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Boscawen accepting bids to remove historical bridge over Merrimack River

A broken guard rail lies in the center of the Boscawen-Canterbury bridge over the Merrimack River on Wednesday, March 31, 2010.  The bridge is headed for the scrap heap, but there are some people who want to save it.  Steven Lindsey, a state representative from Keene wants to try to save the bridge, which was built in 1907 and designed by New Hampshire's top civil engineer of the period, John Storrs.  One proposal is to remove the bridge in sections and store it for possible use later.
(Concord Monitor Photo/Katie Barnes)

A broken guard rail lies in the center of the Boscawen-Canterbury bridge over the Merrimack River on Wednesday, March 31, 2010. The bridge is headed for the scrap heap, but there are some people who want to save it. Steven Lindsey, a state representative from Keene wants to try to save the bridge, which was built in 1907 and designed by New Hampshire's top civil engineer of the period, John Storrs. One proposal is to remove the bridge in sections and store it for possible use later. (Concord Monitor Photo/Katie Barnes) Purchase photo reprints at PhotoExtra »

After years of deliberating preservation and removal tactics, the town of Boscawen is now accepting bids to remove a historical bridge over the Merrimack River between Boscawen and Canterbury.

Bids are due to the Boscawen Board of Selectmen by Dec. 18, and a contract will be awarded by Dec. 21. All prospective bidders will attend a mandatory pre-bidding meeting at the site at 9 a.m. today. Awarding a bid to remove the bridge is “the closing chapter in a long process,” said Boscawen Town Administrator Michael Wright.

The metal truss bridge, also known as the Depot Street Bridge, was designed by John W. Storrs, an eminent bridge architect in his day, and built in 1907. It is the oldest of its kind in New Hampshire. But the bridge was closed for use in 1965, and has been deteriorating ever since. The process of removing the bridge has included a lengthy debate over how to preserve its historic character. Previous proposals included re-purposing some of the material, but earlier this year the New Hampshire Department of Transportation and the Division of Historical Resources approved a plan that would allow the bridge to be completely dismantled, with the metal used for scrap.

The Department of Transportation approved funding for the project in 2007, and it will cover 80 percent of the costs. Boscawen and Canterbury will cover the other 20 percent of the costs, and townspeople approved to begin putting aside money for the project several years ago. Wright said he won’t know how much the removal will cost until after the bids are in, but the initial estimate by the department of transportation in 2003 was $200,000 total, shifting about $20,000 in costs to both towns.

Eckman Engineering, based in Portsmouth, has been working with the towns throughout the process, developing several conceptual designs for removing the bridge. It will ultimately be up to the company that wins the bid, however, about how best to deconstruct the bridge.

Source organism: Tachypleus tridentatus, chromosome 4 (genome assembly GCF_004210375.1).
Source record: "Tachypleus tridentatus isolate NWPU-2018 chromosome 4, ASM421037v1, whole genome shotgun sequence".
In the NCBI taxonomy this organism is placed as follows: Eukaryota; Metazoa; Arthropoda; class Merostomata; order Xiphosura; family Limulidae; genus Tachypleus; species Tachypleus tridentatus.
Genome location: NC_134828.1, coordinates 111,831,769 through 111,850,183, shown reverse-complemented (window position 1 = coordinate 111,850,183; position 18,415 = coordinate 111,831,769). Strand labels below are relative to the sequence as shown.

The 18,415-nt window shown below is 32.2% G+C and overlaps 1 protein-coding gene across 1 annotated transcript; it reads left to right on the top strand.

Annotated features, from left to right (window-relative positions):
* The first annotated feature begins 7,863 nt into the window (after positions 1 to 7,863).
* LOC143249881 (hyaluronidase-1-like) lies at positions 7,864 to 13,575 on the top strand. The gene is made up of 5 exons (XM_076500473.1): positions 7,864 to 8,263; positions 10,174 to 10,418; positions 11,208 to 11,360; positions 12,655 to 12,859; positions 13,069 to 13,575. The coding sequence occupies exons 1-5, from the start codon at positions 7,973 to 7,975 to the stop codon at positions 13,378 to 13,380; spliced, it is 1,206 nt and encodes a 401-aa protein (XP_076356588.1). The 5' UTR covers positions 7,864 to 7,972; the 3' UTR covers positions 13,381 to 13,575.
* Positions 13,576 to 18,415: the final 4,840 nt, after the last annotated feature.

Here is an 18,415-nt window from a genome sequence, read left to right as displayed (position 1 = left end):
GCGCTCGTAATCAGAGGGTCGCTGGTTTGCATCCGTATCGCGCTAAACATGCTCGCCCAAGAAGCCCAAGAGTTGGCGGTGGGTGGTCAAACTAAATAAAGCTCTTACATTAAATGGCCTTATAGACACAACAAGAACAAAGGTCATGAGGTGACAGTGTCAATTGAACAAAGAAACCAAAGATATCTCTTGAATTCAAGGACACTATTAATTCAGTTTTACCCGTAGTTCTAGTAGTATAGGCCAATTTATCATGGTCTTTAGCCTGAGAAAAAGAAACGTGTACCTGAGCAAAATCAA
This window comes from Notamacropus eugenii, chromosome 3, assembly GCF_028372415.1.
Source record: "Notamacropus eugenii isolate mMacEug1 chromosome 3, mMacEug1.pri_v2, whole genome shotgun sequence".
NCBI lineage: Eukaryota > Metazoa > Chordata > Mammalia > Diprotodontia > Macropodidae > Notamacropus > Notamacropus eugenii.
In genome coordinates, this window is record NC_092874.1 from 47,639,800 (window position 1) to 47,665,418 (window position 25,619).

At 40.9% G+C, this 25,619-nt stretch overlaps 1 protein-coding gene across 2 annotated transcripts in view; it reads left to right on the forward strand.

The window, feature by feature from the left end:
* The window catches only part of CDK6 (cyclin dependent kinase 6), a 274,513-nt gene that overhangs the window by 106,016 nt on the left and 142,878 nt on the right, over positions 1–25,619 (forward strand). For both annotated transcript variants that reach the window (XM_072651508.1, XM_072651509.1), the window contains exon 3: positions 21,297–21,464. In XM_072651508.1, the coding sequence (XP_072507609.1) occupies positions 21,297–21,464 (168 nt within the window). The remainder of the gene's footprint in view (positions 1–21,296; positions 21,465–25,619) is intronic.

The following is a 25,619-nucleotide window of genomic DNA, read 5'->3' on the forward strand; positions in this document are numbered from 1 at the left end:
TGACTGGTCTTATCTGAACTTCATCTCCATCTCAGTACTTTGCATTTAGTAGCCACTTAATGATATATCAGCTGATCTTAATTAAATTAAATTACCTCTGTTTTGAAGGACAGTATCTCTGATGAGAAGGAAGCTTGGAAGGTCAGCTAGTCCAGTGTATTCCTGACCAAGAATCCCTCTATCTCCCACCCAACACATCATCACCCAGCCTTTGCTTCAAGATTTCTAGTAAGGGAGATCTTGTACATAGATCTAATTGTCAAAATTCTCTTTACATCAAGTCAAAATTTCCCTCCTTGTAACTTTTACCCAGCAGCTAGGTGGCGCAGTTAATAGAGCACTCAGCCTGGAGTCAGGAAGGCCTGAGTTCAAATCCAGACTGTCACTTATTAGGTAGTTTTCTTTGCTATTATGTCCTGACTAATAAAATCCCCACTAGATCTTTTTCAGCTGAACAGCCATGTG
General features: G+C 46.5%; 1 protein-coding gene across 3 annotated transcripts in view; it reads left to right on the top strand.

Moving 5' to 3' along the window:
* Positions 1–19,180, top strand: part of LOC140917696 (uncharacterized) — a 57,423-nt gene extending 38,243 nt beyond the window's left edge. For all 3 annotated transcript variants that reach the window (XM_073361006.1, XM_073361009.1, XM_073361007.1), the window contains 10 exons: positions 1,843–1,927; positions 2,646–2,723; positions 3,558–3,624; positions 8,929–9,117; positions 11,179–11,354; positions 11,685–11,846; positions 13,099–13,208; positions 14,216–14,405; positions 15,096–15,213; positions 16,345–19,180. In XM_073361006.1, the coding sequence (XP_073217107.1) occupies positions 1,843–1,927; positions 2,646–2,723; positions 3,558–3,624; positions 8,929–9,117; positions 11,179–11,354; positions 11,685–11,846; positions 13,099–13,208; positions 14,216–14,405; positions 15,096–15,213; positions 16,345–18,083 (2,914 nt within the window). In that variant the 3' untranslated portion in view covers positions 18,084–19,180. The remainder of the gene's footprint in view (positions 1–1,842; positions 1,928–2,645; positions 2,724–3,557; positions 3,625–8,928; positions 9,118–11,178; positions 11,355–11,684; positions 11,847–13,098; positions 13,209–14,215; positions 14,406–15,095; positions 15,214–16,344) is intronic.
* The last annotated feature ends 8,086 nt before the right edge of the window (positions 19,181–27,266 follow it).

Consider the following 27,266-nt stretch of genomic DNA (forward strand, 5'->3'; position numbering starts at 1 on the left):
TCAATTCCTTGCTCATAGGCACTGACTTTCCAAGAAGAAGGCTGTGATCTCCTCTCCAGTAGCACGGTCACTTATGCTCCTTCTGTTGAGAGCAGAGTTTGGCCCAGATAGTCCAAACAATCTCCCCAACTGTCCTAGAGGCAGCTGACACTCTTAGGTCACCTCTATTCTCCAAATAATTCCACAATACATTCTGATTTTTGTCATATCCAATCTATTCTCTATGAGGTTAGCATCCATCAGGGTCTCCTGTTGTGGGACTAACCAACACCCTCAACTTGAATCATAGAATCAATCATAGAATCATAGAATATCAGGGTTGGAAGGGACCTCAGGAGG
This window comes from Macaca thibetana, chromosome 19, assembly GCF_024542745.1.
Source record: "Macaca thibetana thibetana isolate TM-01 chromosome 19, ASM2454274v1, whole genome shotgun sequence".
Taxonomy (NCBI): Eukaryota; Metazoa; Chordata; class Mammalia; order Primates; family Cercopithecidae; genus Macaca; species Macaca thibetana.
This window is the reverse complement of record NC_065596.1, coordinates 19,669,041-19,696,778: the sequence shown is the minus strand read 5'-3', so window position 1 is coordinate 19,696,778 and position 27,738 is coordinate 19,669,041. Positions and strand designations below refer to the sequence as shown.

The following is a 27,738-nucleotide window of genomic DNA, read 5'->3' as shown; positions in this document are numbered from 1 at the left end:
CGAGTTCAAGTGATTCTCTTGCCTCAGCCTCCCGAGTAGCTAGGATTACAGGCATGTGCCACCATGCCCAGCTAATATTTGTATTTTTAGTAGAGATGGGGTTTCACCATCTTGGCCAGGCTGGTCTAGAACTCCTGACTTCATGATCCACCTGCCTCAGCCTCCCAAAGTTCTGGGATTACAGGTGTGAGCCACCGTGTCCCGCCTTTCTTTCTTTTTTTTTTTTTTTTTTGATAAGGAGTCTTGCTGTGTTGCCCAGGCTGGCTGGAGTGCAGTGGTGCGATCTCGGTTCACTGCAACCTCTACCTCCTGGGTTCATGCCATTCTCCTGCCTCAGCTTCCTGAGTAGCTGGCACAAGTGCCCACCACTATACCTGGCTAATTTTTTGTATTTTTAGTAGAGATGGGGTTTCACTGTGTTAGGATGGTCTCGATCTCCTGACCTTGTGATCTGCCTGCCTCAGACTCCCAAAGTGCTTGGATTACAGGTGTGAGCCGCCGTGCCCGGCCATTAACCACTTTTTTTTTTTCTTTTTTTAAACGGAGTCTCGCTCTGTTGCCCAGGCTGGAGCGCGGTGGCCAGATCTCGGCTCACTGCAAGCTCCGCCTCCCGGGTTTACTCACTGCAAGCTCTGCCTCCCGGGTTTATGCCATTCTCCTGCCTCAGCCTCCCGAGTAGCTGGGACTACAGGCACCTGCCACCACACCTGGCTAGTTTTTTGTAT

Officials from both towns said it’s sad to see the historic connection between the two towns removed, but the bridge has not been maintained over the years and has become more of a liability than anything. Pieces of rusted metal have fallen into the river below, and people have turned the bridge into a safety risk by jumping off of it.

“It’s really a sacrifice to watch the bridge go, but it’s just too far gone,” said Canterbury Selectman Tyson Miller.

There is no formal time line in place for the removal, but officials hope it begins as soon as possible. Removing the bridge in the dead of winter might be the best option, because the ground and the water underneath the bridge will be frozen over, said Craig Saltmarsh, chair of the Boscawen Board of Selectmen. The longer the bridge remains, the more of a danger it becomes.

“The engineer himself has said the bridge quite literally could fall into the water at any moment,” Saltmarsh said.

Both towns will mark the spot at the base of the bridge in a historical manner. In Canterbury, officials are considering keeping a portion of the base of the bridge and designating it as an observation spot, Miller said. On the Boscawen side, officials plan on erecting a kiosk with historical information about the bridge and Storrs. Although the bridge must go, maintaining a historical reminder is important for both sides.

“It will be a sad day when the bridge comes down,” Saltmarsh said. “It was a beautiful bridge in its day; it served the towns of Canterbury and Boscawen very well.”

(Kathleen Ronayne can be reached at 369-3309 or kronayne@cmonitor.com or on Twitter at @kronayne.)

This year they razed New Hampshire's most historic bridge, the Memorial Bridge of Portsmouth. Next year it will be the Dept Street Bridge mentioned here. And in 2014? The Sewalls Falls Bridge? 2015? The Meadow Bridge of Shelburne Falls? 2016? ... Why bother with historical markers? No one cares. When visitors ask me where historic sites are, and where they can experience authentic New England culture, I point west and say "Vermont." Hon. Steven W Lindsey state rep (retired) Keene, NH

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